Punch Me In the Stomach, obviously, is a comic not a tragic response. Filler's scenes do not necessarily represent exactly what happened. Many of them are fabricated, she tells her audience toward the end of the show, like the one of her father as a survivor-on-television. Her father did indeed become famous in Australia because he was a survivor and because of Deb Filler's work, but that was life imitating art, not vice versa.
 Filler's show, moreover, addresses what Des Pres calls the "survival-value" of laughter. During the television scene, the schematic course of her father's testimony suddenly gets interrupted when he says: " ... and also, sounds funny I know, but you had to keep your sense of humor." Then he tells the story about his first night in the barracks. There was not enough space. He and his fellow inmates were crammed so tightly into a bed that they could turn over only together and on command. "We laughed, we had to," he says. "What else could you do? We laughed the whole first night in Auschwitz."
 When he travels to Theresienstadt decades later with his daughter the visit ends, too, in Filler's enactment of it, with a powerful comic twist. Returning from the run-down toilets of the museum, and holding in her had a broken toilet chain, Deb and her father burst into laughter. "We were laughing so hard we couldn't stop."
 These two scenes are crucial to me. Together with Des Pres' essay they make me understand that it was not so much the comic mode as such that made me feel uncomfortable, but the fact that the laughter Filler recounts and evokes has a "life-reclaiming" and "survival-value" function in a situation that is not my own. When I was in Poland visiting the camps, I wasn't confronted with a past that had haunted me all my life as it had haunted Debby. My situation is different not only because "my people", in the grand scheme of things, had been victimizers not victims in Auschwitz or Theresienstadt. It is also because these camps were not part of my memory and had been excluded from the landscape in which I grew up. For a long time, these places signified nothing but abstract numbers and a past far-away. In contrast, they have always been with Debby: "I've known this place my whole life," she tells her father in Theresienstadt. This, it seems to me, when she holds the toilet chain in her hand, is the context for her laughter .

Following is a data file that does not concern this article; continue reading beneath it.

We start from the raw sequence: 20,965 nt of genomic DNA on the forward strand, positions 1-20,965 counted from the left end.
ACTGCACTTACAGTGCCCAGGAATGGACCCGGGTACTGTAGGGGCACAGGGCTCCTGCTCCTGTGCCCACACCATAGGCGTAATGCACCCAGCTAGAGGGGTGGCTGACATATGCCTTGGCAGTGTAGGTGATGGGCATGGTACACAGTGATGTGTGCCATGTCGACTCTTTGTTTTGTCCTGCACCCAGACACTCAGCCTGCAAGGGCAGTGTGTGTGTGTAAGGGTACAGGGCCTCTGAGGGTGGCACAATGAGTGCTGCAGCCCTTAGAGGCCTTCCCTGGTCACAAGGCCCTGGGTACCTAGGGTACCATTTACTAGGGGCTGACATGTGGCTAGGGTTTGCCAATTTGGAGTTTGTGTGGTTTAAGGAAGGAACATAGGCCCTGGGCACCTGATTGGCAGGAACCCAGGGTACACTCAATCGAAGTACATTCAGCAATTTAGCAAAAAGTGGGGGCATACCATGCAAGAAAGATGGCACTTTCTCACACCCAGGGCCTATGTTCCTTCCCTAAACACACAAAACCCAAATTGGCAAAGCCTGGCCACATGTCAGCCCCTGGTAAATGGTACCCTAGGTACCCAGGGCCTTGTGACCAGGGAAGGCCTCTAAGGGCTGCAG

For me, laughter would have had a different meaning, a different function during my trip to Poland. If I had laughed in the museum in Auschwitz it would have been an attempt, I think, to distance myself from something that I had only just then begun to explore. It would have been intended to shut down my registers, to block out an alien history. I'm not saying that laughter, humor and the comic mode in relation to the Holocaust cannot be beneficial for me, too, at times and in certain contexts. Watching Debby and her father in Theresienstadt, however, I feel like a stranger intruding into something not my own and not necessarily my business. And I think that's why I am not fully at ease when Filler's show makes me laugh.
1. In Terrence Des Pres, Writing Into the World. Essays: 1973-1987. New York: Viking, 1991.
JR & F
Vol. 1, No. 2
JR & F
by Journal of Religion and Film 1997